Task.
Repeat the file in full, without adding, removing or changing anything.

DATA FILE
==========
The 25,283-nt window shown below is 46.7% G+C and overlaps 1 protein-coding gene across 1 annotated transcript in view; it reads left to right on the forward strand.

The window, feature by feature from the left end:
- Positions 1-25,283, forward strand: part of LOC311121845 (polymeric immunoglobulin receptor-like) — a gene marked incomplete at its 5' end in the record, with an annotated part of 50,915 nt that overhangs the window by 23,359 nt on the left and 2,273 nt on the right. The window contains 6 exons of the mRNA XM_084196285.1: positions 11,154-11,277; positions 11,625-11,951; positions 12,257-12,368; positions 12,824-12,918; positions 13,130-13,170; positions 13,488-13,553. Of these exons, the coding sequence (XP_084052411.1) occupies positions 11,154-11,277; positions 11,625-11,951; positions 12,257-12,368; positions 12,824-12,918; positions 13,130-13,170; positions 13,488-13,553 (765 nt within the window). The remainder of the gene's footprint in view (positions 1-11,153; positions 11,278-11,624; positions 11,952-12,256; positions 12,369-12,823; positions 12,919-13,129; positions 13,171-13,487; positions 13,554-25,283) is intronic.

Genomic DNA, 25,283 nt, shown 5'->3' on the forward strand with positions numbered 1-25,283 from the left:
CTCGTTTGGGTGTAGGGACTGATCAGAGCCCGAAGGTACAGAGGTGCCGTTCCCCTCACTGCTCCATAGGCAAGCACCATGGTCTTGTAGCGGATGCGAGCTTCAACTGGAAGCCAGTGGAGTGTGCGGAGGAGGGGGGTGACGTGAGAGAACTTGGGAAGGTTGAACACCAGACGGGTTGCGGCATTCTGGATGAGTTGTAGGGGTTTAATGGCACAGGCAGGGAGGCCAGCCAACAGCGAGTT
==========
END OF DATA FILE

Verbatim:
The 25,283-nt window shown below is 46.7% G+C and overlaps 1 protein-coding gene across 1 annotated transcript in view; it reads left to right on the forward strand.

The window, feature by feature from the left end:
- Positions 1-25,283, forward strand: part of LOC311121845 (polymeric immunoglobulin receptor-like) — a gene marked incomplete at its 5' end in the record, with an annotated part of 50,915 nt that overhangs the window by 23,359 nt on the left and 2,273 nt on the right. The window contains 6 exons of the mRNA XM_084196285.1: positions 11,154-11,277; positions 11,625-11,951; positions 12,257-12,368; positions 12,824-12,918; positions 13,130-13,170; positions 13,488-13,553. Of these exons, the coding sequence (XP_084052411.1) occupies positions 11,154-11,277; positions 11,625-11,951; positions 12,257-12,368; positions 12,824-12,918; positions 13,130-13,170; positions 13,488-13,553 (765 nt within the window). The remainder of the gene's footprint in view (positions 1-11,153; positions 11,278-11,624; positions 11,952-12,256; positions 12,369-12,823; positions 12,919-13,129; positions 13,171-13,487; positions 13,554-25,283) is intronic.

Genomic DNA, 25,283 nt, shown 5'->3' on the forward strand with positions numbered 1-25,283 from the left:
CTCGTTTGGGTGTAGGGACTGATCAGAGCCCGAAGGTACAGAGGTGCCGTTCCCCTCACTGCTCCATAGGCAAGCACCATGGTCTTGTAGCGGATGCGAGCTTCAACTGGAAGCCAGTGGAGTGTGCGGAGGAGGGGGGTGACGTGAGAGAACTTGGGAAGGTTGAACACCAGACGGGTTGCGGCATTCTGGATGAGTTGTAGGGGTTTAATGGCACAGGCAGGGAGGCCAGCCAACAGCGAGTT